In the Midwest farm state of Wisconsin, you'll find thousands and thousands of hogs. Not just four-legged porkers, but also steel and chrome motorcycles that riders affectionately call "hogs." They are Harleys - the only motorcycles still mass-produced in the United States. Wisconsin's largest city, Milwaukee, is home to the Harley-Davidson Motor Company and an entire Harley culture.
Freedom. Adventure. Pavement. Leather. Chrome. These are some of the words that spring to the screen when you open the Harley-Davidson Motor Company's web page on the Internet. The company boldly asserts - and most owners agree, that a Harley is more than a machine that goes fast. It's a way of life.
And Harleys are a breed apart from other motorcycles, thanks to their powerful, boisterous engines; to their rebel image dating to Marlon Brando's portrayal of a motorcycle gangster in the 1954 film "The Wild One"; and to the annual gathering of thousands of Harley owners in the little South Dakota town of Sturgis.
Randy Martin looks nothing like the image that some people have of bikers as bearded, tattooed Hells Angels gang members. A 52-year-old, clean-shaven, conservatively dressed brewery employee, Mr. Martin just traded in his '96 hog for a new, solid-black Harley with lots of chrome. "Once you get the bike, you have to get all the motor clothes that go with it," he says. "And it's fun, 'cause there's always new things comin' out. It's like your own personal trademark that says something about your personality."
"So what does it say about you?" asks VOA's Ted Landphair.
"I want to look macho on the bike," responds Mr. Martin. "I want to blend in with the rest of the bikers. And I enjoy the total experience."
As he looks around Hal's Harley dealership in New Berlin, Wisconsin, Mr. Martin has his pick of jackets, gloves, T-shirts, jewelry, golf balls, knives, stuffed animals, picture frames, beer steins even fish hooks all imprinted with the famous orange, black, and white Harley-Davidson logo. You can even buy Harley-Davidson coffee.
Kirk Topel, Hal's general manager, has raced Harleys since he was 16. His office looks down on six rows of new Harleys, the largest of which costs $25,000 and comes with a wraparound fiberglass windshield, cruise control acceleration, and a communications system that connects driver and passenger. It weighs more than 350 kilos. "There are very few modes of transportation where you become a part of the country that you travel through - the freedom of just being able to turn a wrist and accelerate, with the wind in your hair, and the breeze in your face, and feeling the warmth of the sun on your skin," he says.
Harleys and horses.Harley-Davidson's company historian, Martin Jack Rosenblum says it's an interesting pairing, going back to the company's founding in 1903. "Think about the era," he says. " [Western frontier marshal] Wyatt Earp was still alive. He died in 1929. It was still the spirit of the Old West. The archetypal cowboy on horse, these were still around. And I believe that there was a transfer from horse to motorcycle [in the nation's imagination]."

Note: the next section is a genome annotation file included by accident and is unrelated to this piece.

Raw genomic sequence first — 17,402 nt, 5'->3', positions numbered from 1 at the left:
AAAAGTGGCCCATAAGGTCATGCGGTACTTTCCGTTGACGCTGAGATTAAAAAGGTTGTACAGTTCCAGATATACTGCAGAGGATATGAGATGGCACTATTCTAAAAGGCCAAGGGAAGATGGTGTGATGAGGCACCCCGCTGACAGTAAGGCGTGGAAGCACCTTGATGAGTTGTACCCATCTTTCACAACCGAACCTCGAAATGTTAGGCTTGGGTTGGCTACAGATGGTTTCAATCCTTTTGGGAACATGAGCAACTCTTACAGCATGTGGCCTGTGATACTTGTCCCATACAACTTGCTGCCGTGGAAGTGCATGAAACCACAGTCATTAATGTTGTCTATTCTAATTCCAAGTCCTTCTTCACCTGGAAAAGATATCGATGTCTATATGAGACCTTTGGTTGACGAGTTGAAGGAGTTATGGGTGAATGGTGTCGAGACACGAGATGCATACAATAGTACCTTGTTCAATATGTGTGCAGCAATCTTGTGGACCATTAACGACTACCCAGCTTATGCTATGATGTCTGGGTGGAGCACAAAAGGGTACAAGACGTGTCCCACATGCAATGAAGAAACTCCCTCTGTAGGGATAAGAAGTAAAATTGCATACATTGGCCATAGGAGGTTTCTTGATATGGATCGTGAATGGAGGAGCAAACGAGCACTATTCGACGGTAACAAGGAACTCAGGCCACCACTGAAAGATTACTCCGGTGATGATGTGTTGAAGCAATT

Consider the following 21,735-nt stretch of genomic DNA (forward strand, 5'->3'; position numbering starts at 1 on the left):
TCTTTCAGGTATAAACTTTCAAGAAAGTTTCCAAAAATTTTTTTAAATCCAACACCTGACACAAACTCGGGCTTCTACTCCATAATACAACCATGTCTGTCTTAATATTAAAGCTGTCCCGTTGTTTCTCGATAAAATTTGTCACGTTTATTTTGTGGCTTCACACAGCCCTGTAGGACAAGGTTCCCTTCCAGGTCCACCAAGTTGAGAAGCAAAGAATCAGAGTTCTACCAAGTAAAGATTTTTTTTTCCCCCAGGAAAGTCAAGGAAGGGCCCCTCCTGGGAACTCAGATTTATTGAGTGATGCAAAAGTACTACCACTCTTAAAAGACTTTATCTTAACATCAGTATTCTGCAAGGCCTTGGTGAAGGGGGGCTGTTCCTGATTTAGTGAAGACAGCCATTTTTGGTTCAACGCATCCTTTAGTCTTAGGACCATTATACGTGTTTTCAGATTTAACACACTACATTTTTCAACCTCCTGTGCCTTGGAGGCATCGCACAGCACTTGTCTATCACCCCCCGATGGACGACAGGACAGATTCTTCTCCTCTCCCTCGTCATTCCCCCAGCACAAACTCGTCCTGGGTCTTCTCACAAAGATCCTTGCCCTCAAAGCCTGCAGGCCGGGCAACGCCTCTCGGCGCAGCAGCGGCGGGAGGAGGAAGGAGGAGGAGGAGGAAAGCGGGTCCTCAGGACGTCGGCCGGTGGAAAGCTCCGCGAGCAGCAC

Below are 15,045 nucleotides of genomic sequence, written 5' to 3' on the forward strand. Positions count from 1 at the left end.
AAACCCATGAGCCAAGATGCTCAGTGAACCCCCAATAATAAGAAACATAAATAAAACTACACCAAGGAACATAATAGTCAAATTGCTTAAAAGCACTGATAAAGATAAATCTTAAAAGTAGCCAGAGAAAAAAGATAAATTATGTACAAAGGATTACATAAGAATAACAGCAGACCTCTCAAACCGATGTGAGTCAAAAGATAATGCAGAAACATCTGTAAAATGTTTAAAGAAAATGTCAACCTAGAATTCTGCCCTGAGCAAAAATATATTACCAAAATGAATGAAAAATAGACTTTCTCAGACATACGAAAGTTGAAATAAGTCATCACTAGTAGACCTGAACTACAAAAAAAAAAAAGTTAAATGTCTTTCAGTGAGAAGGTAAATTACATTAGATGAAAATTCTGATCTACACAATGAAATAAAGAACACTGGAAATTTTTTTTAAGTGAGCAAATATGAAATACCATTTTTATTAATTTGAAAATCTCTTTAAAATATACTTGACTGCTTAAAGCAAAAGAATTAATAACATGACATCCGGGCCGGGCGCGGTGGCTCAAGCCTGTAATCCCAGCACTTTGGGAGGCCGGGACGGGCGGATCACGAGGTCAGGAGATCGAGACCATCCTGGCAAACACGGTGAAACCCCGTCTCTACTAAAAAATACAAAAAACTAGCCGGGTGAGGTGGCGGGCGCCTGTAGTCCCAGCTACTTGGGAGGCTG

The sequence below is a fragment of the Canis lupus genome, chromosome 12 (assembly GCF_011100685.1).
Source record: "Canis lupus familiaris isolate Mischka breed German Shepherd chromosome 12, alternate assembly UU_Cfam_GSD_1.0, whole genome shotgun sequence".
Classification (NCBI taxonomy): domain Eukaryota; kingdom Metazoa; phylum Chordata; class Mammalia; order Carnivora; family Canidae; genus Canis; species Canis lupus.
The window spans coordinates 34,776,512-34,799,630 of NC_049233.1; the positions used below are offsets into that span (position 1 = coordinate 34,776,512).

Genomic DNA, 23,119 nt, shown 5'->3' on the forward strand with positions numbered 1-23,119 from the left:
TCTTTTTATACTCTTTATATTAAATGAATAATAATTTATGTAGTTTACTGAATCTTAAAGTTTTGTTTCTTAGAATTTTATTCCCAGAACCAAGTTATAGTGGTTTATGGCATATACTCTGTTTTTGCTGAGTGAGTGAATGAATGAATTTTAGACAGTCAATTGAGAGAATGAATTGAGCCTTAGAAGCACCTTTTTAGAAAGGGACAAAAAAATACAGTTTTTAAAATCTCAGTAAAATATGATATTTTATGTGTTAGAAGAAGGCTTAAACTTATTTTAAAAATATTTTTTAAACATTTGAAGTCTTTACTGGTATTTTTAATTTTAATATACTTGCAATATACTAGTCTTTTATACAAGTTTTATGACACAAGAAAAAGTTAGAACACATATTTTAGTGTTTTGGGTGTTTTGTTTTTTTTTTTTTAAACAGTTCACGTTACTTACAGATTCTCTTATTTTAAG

Martin Jack Rosenblum oversees the company collection of thousands of artifacts including Harley's first production cycle, built by William T. Harley and three Davidson Brothers. Mr. Rosenblum says Harleys have been called "hogs" since the 1920s, when a rider carried the Harley racing team's pet pig astride his gas tank on victory laps. Historian Rosenblum is also a poet and admitted romantic who says one lure of a Harley is rebelliousness the desire to be unique. "It's a shamanistic sensibility that when you get this motorcycle, it transforms you," explains Mr. Rosenblum. " You transform it. Each rider personalizes his or her motorcycle to such an extent that it really becomes a folk art rolling sculpture. Whoever you dream yourself to be, you will make your bike into. Your are saying, 'Leave me alone. I'm just doing what I want to do.' "
Visitors can tour Harley's production facility in Milwaukee and watch engines being tested. Each day, one is randomly yanked off the assembly line and placed on a machine called a "dyno" that performs several tests over 10 hours. Then the engine is completely disassembled to check for wear.
Tour guide Michelle Fox says each person on the assembly line has exactly three minutes, 17 seconds to perform a function before the line moves. "Operators will know how much time they have by the warning bells that sound off," she explains. "There's also a red button there that they can press in case of emergency ]that they can shut down this whole entire line . " The Harley-Davidson Motor Company does not just build new Harleys. It also still makes parts to fit cycles going as far back as a kick-start pedal for a 1916 Harley. Some of the company's 6,000 workers worldwide take old cycles and perform what is called "remanufacturing" installing new parts, sprucing up the finish, and adding accents like custom pinstriping. Each Harley tells a story, and each owner tells hundreds of them.